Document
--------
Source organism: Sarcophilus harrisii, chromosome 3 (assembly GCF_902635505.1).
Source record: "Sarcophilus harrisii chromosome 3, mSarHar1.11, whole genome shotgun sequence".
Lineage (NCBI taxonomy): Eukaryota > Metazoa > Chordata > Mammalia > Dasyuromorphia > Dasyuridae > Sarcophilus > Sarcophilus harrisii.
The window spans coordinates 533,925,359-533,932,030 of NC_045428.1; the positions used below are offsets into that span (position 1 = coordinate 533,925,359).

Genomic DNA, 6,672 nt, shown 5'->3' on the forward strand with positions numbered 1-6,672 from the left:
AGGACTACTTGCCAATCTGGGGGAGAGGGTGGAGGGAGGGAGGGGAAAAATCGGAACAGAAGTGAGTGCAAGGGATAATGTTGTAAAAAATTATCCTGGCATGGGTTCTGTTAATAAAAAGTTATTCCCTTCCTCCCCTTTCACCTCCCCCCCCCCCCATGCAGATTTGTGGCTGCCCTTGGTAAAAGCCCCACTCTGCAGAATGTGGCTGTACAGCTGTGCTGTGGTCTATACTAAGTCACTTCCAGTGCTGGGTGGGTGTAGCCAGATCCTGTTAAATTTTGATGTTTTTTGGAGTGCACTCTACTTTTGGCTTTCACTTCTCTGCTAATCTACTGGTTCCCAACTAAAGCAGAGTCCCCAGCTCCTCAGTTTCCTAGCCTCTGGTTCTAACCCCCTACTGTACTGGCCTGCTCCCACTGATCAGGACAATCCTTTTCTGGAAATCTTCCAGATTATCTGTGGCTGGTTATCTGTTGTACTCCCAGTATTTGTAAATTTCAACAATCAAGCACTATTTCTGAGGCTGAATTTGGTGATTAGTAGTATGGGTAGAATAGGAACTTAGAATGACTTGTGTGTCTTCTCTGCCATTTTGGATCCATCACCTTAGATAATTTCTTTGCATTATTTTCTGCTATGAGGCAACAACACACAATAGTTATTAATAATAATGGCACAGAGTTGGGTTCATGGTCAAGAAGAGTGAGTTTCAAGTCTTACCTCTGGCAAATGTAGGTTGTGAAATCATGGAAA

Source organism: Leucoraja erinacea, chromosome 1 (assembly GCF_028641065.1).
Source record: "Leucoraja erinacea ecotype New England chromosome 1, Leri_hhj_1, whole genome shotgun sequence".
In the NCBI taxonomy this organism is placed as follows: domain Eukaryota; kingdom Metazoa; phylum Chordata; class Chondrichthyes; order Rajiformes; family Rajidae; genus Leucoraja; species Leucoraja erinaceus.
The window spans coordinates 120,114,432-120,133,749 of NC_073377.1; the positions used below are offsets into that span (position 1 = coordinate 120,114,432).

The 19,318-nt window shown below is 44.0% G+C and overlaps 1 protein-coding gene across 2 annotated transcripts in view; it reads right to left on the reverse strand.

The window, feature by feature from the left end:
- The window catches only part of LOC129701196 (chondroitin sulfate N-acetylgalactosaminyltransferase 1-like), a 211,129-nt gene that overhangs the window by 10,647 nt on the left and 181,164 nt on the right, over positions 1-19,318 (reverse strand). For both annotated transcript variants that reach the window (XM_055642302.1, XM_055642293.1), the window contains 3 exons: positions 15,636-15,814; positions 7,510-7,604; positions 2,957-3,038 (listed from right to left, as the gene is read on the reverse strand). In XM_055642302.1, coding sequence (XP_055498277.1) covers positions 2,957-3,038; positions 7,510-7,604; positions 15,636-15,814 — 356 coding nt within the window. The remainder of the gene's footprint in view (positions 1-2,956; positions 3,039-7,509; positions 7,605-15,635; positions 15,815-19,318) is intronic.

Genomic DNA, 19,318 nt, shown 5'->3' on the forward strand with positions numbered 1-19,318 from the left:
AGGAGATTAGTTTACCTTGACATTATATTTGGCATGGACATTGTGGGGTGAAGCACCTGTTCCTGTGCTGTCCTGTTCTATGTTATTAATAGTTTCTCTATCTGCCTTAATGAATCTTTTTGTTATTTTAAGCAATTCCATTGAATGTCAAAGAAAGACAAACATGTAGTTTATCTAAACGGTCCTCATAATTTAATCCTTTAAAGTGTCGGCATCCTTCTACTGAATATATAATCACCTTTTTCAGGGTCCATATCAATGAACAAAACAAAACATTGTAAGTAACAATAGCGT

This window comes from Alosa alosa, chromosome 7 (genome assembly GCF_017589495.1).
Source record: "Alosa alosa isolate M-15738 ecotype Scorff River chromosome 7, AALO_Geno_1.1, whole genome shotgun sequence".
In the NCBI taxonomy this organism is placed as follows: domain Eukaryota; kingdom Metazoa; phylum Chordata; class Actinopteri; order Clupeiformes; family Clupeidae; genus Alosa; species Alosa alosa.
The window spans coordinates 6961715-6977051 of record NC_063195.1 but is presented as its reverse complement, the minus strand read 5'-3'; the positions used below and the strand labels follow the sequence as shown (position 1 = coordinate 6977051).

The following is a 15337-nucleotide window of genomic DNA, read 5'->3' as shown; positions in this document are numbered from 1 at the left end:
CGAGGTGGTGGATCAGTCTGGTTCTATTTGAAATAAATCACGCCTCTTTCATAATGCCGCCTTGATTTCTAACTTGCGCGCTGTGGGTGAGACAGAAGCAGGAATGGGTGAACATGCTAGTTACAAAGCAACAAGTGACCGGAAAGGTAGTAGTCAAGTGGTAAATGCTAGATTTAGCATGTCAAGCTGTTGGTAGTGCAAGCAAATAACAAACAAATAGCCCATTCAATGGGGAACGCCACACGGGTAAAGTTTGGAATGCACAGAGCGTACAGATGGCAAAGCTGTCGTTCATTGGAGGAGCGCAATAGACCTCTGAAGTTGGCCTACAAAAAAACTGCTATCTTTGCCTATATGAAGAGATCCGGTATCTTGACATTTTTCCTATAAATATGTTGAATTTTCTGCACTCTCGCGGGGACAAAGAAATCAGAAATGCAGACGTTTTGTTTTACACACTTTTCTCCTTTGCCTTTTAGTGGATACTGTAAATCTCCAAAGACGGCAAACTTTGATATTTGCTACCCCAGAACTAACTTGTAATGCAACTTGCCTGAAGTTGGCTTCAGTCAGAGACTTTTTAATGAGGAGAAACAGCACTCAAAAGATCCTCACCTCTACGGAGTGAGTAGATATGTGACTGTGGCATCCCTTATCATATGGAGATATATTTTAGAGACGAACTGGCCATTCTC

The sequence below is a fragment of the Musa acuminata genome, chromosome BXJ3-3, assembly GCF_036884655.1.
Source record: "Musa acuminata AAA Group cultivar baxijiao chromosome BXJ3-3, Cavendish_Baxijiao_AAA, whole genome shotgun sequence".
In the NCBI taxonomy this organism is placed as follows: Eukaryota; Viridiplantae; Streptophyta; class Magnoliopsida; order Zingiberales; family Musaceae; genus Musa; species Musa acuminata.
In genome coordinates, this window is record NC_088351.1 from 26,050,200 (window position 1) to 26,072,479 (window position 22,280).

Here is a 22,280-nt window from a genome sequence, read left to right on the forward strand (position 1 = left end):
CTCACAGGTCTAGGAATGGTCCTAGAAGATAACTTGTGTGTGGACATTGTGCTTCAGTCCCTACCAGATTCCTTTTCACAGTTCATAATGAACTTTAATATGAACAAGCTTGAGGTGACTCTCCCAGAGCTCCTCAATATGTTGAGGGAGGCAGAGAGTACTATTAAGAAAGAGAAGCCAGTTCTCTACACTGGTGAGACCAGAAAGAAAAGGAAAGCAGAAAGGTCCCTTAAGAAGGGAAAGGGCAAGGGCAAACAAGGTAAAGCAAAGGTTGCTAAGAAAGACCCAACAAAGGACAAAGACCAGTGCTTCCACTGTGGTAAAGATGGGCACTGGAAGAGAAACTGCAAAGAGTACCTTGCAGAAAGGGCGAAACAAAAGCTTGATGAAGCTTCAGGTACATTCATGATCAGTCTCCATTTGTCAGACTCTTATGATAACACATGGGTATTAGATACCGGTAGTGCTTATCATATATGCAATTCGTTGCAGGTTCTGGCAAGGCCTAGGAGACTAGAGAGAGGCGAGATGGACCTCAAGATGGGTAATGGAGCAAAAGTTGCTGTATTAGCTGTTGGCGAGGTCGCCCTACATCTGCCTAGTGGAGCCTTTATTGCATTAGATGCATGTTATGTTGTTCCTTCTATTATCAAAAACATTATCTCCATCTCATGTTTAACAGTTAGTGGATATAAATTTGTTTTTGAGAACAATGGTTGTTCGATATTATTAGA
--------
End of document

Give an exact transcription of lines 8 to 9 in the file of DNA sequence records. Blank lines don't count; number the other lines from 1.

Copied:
Source record: "Leucoraja erinacea ecotype New England chromosome 1, Leri_hhj_1, whole genome shotgun sequence".
In the NCBI taxonomy this organism is placed as follows: domain Eukaryota; kingdom Metazoa; phylum Chordata; class Chondrichthyes; order Rajiformes; family Rajidae; genus Leucoraja; species Leucoraja erinaceus.